Dec 10, 2020
Today is three weeks since I’ve had my hysterectomy. I’m still recovering and quite sore. The surgery has also put me into a flare. I’m disappointed, but not surprised. Any trauma is not tolerated by my body and I pay the price for weeks to months afterwards.
On November 19th, 2020 I went in to surgery for a partial hysterectomy. I kept my cervix and ovaries. I opted for the surgery because I’ve had multiple large fibroids since having children and they’ve become quite painful. I wanted them out! I was very nervous about going into surgery since my health has not been great in the last few weeks. Still I went forward. Little did I know, this surgery would nearly kill me. About 12 hours after the surgery I nearly bled to death in the recovery room. During those hours, I was barely conscious. I’d wake up long enough to feel my pain and to realize that I could not stay awake for more than a about 20 seconds. Even then I knew something wasn’t right. Around 9:50pm I woke up feeling like I couldn’t breathe. I couldn’t take a deep breath and knew something was very wrong. I called for help and when the nurse came to see what I needed, I said I can’t breathe and I don’t feel well. She took my blood pressure and saw 64/30 with a heart rate of 122. I knew exactly what that meant and even said out loud “I’m bleeding internally”. She immediately called for a rapid response team and a crash cart. I was in hypovolemic shock and near death. I had lost nearly half my blood volume and was in critical condition. Doctors filled the room. I knew exactly what was happening and I was terrified. I had multiple people touching me and sticking me with needles. It felt like forever, but was only about 15 minutes or so. For the first time ever, I was begging for my life. I told the doctor “You can’t let me die. I have 4 children who need me”. The reality of the situation was terrifying and I was panicking. They assured me that I was in good hands. I was rushed back into surgery to remove a large blood clot that had developed from the blood pooling in my abdomen. The last thing I could think of before I was put back under was “this could be the end of me. This could be my last seconds alive. PLEASE let me wake up when this is over.”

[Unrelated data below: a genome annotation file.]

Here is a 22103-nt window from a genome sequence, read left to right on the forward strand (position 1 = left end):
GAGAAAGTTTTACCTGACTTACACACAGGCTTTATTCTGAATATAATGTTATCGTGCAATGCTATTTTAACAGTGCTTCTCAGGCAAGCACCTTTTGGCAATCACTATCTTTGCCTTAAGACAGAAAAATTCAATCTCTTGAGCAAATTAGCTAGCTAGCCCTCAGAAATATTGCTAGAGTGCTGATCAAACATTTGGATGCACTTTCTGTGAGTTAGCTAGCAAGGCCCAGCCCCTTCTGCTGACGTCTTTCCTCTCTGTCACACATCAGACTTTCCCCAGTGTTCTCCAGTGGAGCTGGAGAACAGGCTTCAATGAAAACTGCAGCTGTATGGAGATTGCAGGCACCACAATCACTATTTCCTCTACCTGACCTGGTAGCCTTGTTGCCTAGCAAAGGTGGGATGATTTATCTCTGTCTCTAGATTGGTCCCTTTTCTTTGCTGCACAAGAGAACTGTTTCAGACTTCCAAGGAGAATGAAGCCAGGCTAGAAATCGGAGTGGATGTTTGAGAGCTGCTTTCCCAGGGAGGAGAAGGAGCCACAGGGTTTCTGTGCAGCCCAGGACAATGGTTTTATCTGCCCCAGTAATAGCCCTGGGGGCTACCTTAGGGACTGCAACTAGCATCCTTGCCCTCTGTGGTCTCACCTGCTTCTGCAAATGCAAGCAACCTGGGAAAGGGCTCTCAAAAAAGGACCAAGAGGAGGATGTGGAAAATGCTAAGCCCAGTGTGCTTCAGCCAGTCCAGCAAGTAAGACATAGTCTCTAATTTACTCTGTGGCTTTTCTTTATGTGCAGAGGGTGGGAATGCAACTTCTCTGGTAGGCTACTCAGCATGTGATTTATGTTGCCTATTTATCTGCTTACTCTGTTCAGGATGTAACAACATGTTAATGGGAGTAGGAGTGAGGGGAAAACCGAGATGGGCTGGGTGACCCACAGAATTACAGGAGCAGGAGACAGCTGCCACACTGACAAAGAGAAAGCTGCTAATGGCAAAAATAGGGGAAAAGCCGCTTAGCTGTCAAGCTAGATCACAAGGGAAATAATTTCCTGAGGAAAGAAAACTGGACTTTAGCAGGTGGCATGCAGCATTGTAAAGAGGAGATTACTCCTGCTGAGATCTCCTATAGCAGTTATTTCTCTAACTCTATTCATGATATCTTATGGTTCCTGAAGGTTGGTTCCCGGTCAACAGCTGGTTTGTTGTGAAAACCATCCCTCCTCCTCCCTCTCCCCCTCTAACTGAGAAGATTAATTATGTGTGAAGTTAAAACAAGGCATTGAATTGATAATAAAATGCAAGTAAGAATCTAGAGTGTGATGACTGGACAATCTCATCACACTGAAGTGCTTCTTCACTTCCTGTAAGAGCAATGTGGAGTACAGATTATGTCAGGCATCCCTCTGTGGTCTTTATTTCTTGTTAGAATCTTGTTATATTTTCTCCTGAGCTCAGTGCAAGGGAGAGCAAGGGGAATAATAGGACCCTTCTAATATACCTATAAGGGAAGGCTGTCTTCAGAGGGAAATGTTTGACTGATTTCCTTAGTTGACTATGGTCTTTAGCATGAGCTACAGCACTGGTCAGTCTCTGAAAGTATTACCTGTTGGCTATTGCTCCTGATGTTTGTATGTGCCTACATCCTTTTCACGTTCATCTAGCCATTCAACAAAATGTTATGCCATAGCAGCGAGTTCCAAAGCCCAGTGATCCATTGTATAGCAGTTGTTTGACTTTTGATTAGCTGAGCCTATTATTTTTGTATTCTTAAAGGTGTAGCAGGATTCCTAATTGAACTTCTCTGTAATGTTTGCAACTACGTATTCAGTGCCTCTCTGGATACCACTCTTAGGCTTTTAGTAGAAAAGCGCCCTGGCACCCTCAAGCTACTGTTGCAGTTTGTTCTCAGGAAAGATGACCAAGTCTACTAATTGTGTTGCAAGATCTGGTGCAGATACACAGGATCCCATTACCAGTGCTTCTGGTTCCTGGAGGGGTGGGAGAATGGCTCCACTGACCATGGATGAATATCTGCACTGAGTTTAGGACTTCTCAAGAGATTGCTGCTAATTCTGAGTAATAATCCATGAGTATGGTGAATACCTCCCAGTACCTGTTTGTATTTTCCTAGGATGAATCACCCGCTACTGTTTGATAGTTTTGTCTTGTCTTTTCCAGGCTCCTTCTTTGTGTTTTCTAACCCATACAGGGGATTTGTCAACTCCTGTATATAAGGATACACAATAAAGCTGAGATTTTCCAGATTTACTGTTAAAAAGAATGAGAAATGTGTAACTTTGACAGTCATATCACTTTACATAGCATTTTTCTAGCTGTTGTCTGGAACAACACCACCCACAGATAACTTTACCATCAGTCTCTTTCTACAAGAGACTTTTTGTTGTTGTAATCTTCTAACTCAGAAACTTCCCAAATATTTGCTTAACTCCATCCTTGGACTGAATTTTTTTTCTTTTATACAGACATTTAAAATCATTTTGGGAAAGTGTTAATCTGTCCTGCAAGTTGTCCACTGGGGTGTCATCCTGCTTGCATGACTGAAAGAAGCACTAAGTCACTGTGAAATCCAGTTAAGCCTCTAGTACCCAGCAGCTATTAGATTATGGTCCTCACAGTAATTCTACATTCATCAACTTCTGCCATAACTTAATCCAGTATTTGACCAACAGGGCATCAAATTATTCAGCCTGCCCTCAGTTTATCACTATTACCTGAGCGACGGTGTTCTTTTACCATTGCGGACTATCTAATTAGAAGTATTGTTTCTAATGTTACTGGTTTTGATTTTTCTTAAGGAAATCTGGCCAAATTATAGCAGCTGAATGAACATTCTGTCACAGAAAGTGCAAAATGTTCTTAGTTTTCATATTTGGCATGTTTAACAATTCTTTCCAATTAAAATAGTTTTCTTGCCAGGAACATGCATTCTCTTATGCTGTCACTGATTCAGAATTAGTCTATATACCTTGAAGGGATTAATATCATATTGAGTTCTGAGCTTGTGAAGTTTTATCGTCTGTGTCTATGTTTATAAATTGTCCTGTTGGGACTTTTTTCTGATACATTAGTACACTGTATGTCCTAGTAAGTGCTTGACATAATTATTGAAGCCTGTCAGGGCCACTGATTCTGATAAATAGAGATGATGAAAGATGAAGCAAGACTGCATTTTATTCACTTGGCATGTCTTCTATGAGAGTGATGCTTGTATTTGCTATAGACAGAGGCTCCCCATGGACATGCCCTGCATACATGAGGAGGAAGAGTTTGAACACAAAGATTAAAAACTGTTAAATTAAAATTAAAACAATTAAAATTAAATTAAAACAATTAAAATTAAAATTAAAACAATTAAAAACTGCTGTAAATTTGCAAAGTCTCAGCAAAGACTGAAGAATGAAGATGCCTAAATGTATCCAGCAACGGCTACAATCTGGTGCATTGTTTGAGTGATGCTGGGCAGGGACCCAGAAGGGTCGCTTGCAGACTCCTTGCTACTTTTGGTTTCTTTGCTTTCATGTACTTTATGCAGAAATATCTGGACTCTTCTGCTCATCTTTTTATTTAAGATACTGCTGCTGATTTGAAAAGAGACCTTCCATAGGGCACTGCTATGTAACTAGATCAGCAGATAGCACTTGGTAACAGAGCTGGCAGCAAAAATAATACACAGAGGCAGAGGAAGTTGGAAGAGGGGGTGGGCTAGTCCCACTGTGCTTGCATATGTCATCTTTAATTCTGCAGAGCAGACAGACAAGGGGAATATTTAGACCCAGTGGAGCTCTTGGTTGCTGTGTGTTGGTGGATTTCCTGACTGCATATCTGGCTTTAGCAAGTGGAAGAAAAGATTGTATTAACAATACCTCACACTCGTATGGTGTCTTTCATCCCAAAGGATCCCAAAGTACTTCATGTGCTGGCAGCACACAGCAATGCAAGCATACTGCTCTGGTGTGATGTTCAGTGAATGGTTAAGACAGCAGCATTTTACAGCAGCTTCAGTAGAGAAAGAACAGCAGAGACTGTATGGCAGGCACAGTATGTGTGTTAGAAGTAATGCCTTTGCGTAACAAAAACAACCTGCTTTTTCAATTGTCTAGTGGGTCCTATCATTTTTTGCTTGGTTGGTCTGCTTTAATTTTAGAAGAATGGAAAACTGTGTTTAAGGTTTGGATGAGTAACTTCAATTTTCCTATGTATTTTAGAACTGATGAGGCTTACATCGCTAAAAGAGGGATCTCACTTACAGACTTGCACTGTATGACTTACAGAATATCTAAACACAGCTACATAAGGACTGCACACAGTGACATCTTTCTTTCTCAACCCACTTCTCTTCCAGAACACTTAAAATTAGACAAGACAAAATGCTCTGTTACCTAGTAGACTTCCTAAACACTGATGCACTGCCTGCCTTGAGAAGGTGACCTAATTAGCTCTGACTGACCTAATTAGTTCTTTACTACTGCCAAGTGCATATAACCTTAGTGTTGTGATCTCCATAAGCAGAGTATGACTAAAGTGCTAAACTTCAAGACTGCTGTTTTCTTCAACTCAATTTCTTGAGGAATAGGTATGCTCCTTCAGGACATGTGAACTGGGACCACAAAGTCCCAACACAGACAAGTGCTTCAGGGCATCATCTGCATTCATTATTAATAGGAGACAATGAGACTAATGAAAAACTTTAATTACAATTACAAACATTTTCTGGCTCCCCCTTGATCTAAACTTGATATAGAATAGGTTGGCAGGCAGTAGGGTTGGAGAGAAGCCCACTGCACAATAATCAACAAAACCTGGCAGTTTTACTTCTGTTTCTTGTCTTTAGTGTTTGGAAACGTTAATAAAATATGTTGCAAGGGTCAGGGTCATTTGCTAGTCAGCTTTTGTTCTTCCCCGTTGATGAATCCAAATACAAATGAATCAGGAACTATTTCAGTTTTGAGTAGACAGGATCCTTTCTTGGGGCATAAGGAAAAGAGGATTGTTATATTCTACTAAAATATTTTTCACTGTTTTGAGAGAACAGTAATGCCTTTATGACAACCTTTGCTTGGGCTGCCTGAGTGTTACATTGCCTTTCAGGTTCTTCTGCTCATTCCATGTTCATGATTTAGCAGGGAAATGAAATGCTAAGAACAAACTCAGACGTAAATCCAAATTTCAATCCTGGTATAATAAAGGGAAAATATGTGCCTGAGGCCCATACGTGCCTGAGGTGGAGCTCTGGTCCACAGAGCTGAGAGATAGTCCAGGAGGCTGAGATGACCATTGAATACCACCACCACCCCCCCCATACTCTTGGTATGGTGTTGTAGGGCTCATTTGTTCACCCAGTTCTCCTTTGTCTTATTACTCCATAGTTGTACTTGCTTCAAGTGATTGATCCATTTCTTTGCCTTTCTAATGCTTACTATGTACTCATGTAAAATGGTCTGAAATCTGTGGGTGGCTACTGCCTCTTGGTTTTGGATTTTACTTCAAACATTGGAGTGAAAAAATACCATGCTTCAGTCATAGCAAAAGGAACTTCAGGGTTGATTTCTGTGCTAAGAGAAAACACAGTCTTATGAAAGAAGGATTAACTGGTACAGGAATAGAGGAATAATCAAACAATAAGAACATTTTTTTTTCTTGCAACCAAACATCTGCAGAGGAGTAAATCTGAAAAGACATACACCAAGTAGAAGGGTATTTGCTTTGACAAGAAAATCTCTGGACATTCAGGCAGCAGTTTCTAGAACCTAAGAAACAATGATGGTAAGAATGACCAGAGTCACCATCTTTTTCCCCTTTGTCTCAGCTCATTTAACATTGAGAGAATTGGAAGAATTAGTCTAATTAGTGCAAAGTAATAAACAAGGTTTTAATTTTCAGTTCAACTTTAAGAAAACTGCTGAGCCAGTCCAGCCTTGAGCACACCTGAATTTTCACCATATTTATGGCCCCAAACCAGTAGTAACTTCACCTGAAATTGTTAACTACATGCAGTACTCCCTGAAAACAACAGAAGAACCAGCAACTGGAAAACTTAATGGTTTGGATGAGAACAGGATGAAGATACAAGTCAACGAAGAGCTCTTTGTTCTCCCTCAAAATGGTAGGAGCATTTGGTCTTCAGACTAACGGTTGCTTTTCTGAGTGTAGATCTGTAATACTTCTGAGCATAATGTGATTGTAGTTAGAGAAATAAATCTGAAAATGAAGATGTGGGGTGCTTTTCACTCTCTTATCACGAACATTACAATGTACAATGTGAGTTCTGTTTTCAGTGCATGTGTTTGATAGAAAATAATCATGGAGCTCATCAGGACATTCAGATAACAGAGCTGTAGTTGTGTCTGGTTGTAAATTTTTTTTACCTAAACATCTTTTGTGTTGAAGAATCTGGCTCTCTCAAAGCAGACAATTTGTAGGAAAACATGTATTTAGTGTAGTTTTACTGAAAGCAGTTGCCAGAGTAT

When I woke up again, I actually said “I’m still alive!” They saved me! I just had a real near death experience and I made it through. Terrifying to say the least. I still have nightmares and flashbacks of those scary moments. After the surgery, I spent 3 days in bed, unable to move more than just my arms and legs a little. I was in absolute agony and I was extremely weak. I was given 5 total units of blood to keep me alive. Four during surgery and one the next day. I felt awful. On the 3rd night my doctor forced me out of bed by removing my foley catheter. This meant I had to get up out of bed to use the bathroom. Actually it was a commode next to my bed since I couldn’t exactly walk. Once that happened I started doing a little better. After about 5 days, I told my doctor to send me home because I was not satisfied with the aftercare I was receiving. I had very little attention from the hospital staff and would have rotted in the bed if I hadn’t gotten up to walk on my own. I was not encouraged to walk by the staff and my hygiene was not properly tended to. I probably should have stayed another night but I knew I’d get better care from my family at home. I also barely saw my husband while I was there because of visiting restrictions due to Covid. At least if I was home, I’d be with him and my children.
I felt terrible for about a week after I got home and was in agony, but I eventually started getting better slowly. I just rested all day and ate whenever I could.
Now its three weeks later and I’m doing much better. I feel mostly like my old self again but still very sore. Of course I’m flaring now so my energy is pathetic and I still feel sick, but at least I’m home. More importantly, I’m still alive!